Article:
London's Pulse: Medical Officer of Health reports 1848-1972

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Stoke Newington 1897

[Report of the Medical Officer of Health for Stoke Newington, The Parish of St. Mary]

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39
The improved results in the cases treated may be thus summarised:—(1)
A great reduction in the mortality of those cases brought
under treatment on the first and second day of illness. (2) The
lowering of the combined general mortality to a point below that of
any former year. (3) The still more remarkable reduction in the
mortality of the laryngeal cases. (4) The uniform improvement in
the results of tracheotomy at each separate Hospital. (5) The beneficial
effect produced on the clinical course of the disease.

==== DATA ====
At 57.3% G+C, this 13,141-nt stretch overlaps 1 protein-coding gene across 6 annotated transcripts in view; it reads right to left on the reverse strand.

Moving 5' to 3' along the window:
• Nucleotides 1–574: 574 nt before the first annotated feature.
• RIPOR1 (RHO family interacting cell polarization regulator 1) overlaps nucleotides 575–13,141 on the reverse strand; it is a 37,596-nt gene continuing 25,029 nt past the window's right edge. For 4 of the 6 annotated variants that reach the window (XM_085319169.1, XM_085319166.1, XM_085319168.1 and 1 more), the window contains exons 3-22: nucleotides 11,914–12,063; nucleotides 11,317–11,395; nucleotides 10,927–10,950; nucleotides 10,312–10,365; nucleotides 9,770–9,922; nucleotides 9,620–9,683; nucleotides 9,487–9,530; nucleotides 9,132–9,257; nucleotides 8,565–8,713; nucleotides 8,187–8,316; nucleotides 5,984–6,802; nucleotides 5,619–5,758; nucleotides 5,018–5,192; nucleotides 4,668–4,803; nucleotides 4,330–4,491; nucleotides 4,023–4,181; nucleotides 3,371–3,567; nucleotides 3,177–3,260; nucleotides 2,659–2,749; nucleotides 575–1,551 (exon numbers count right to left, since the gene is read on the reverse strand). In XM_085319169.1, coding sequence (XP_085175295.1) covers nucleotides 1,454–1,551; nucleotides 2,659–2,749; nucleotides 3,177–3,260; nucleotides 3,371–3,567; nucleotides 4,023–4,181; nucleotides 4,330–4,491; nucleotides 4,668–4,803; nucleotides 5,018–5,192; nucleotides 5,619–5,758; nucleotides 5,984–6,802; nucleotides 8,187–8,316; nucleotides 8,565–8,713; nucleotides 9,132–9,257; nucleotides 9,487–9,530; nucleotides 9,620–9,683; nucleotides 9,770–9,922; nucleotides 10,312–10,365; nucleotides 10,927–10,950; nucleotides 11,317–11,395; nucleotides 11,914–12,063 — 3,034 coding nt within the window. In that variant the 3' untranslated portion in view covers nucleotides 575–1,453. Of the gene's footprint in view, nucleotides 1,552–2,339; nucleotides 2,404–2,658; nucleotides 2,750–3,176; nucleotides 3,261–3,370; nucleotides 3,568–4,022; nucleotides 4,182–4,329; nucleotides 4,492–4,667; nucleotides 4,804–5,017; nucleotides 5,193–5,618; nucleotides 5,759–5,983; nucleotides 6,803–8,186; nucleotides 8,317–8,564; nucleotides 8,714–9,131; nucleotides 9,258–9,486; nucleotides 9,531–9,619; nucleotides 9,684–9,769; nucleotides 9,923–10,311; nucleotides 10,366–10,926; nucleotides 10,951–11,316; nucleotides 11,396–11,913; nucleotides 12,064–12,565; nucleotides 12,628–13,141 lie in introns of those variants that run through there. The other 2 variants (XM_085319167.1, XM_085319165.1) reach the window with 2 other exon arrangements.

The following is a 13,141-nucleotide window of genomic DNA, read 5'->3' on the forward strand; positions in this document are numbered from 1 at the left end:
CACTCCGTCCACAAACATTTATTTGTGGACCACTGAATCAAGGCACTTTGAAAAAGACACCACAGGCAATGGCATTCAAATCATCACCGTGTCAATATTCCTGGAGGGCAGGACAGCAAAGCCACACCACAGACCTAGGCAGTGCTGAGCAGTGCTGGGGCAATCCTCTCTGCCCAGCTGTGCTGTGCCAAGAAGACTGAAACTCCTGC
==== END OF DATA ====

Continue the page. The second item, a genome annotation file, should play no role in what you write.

SCARLET FEVER.
The 108 cases of Scarlet Fever occurred in 86 different houses,
in 7 of which there were grave insanitary conditions ; in 6 the insanitary
conditions were slight, and in the remaining 73 there was an
absence of such conditions.
School attendance was ascribed as the origin of the infection in
15 cases; infection in a preceding case (apart from school) in 4;
and in three cases there were the strongest possible reasons for believing
that the infection was communicated by a patient recently
dismissed from a Fever Hospital.
One milk shop was closed for many weeks on account of this
disease.
It will be noted that the cases of Scarlet Fever notified during
1897 numbered only about one half of those notified during the preceding
year; the actual figures being 108 and 220, respectively.
HOW DISEASE IS SPREAD.
One frequently finds on visiting a house in which an infectious
disease has occurred, that upon learning the nature of the complaint,
the parents have sent the other children to the home of a relative,
without first waiting to satisfy themselves that these other children
are not incubating the infection. By this way the disease is not
infrequently introduced into other families.


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